I am a researcher in the humanities and am currently affiliated with the State Ethnographic Collections Saxony (SES), a collaboration of the three ethnographic museums in Leipzig, Dresden, and Herrnhut, in Saxony, Germany. I hold an M.A. (magister artium) in American studies, modern and contemporary history, and journalism from Leipzig University. During my study-abroad year at the University of Arizona, I majored in American Indian studies. I earned my Ph.D. at Leipzig in 2010, combining these disciplines in a study on Native American imagery in German periodicals and, particularly, in Nazi propaganda. The book, titled Fellow Tribesmen, was published with Berghahn Books, New York, in 2015.
Trying to describe my academic training and interests in a few words I keep coming back to “philology.” The term changed its meaning over the centuries and across different languages; it refers to both history, literature, and learning in a general sense. In some of its historical connotations, it denotes love of argument or being talkative. At some point, people used the term to discuss specifically the history of language. I can identify with all these usages. I love to tell stories, I love listening to them or reading them, and I love to search and dig for them.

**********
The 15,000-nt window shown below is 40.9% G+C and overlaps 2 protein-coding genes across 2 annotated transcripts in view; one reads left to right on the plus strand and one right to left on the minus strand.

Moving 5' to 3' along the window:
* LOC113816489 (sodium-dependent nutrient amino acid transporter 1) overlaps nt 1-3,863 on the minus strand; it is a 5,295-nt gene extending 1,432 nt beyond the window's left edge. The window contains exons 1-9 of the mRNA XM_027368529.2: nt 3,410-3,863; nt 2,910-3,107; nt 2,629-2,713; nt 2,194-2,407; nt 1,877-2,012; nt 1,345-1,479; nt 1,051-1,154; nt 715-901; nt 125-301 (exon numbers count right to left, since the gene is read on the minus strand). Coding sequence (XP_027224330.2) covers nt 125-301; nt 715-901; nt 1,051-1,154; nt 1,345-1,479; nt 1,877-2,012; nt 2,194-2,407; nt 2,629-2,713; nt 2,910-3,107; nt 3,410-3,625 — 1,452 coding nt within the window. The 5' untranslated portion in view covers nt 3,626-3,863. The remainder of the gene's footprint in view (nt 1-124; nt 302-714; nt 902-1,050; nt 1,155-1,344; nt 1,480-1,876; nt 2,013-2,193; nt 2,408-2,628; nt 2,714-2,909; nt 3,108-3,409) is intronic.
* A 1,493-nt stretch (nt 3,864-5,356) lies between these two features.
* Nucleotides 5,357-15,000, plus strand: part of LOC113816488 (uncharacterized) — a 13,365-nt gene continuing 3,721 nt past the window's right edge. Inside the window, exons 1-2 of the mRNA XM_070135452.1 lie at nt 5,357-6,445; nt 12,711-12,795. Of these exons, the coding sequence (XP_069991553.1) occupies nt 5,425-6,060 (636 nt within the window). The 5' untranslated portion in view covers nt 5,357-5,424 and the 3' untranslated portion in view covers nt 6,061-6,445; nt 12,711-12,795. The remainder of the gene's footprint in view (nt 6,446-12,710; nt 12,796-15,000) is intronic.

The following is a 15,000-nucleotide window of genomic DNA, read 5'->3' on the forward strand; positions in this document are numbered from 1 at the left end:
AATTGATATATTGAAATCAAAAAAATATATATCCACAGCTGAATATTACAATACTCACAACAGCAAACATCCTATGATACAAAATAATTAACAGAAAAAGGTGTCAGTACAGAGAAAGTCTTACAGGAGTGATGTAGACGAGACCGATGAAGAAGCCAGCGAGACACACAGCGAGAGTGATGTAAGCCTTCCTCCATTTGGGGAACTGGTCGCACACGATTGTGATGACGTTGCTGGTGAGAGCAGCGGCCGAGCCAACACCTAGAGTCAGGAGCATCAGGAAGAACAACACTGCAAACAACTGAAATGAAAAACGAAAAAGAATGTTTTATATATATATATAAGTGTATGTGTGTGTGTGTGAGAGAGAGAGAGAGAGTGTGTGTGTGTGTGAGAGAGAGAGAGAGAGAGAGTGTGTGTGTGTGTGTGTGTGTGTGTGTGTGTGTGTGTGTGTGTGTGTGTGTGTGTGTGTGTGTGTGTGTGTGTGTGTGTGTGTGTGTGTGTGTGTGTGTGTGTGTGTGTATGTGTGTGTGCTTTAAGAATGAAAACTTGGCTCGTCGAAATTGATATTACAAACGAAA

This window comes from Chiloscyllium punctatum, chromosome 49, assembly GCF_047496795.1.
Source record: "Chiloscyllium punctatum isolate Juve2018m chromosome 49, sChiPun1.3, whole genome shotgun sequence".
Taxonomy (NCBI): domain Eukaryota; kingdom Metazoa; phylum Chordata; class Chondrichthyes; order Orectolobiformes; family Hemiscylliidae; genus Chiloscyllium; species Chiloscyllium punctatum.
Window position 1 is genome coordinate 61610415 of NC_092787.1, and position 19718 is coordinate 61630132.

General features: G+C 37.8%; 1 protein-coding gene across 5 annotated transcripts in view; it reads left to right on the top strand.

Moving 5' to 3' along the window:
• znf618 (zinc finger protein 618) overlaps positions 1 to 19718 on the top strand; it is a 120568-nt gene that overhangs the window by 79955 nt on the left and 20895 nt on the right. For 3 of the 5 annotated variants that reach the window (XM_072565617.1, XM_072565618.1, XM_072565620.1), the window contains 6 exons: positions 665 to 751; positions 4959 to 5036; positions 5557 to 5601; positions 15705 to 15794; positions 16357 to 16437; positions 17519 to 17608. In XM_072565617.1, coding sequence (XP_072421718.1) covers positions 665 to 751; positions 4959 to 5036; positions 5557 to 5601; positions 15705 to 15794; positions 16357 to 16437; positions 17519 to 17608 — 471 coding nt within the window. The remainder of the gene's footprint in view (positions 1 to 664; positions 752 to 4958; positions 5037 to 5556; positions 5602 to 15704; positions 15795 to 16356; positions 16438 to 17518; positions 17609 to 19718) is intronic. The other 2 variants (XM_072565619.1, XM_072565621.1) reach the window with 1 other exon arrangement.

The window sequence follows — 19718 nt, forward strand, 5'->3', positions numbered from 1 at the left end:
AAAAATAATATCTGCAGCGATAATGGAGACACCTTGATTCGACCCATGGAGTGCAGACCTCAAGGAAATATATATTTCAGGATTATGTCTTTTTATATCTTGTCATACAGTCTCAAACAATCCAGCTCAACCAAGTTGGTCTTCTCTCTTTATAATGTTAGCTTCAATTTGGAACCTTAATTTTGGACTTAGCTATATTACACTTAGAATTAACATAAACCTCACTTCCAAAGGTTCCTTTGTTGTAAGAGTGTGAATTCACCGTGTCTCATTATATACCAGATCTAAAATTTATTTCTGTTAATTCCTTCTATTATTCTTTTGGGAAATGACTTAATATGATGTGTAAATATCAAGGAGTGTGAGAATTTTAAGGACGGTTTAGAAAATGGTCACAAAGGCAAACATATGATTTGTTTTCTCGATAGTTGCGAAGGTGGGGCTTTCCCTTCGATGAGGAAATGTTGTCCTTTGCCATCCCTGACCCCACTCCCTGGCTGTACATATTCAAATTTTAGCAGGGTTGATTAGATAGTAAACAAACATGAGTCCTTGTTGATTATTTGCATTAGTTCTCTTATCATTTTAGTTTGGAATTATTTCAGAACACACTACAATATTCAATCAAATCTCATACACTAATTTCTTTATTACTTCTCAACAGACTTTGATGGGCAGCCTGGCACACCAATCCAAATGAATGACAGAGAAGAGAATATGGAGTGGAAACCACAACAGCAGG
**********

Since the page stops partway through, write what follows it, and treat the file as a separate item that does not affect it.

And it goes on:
This blog primarily discusses stories I come across while doing research and visiting museums and historic sites, but also the actual process of analyzing, interpreting, digging up stories, be they American, German, transatlantic, or other. The different posts will address my research interests in Native American studies, cultural and military history, museum studies, and media. I will talk about conferences, the progress of my research projects, and developments in the humanities that are relevant to my work. However, since my professional and private interests overlap in so many aspects, I’ll also frequently meander off and indulge in discussing anecdotes, pleasure reads (or screenings), and tell my own stories when they come up.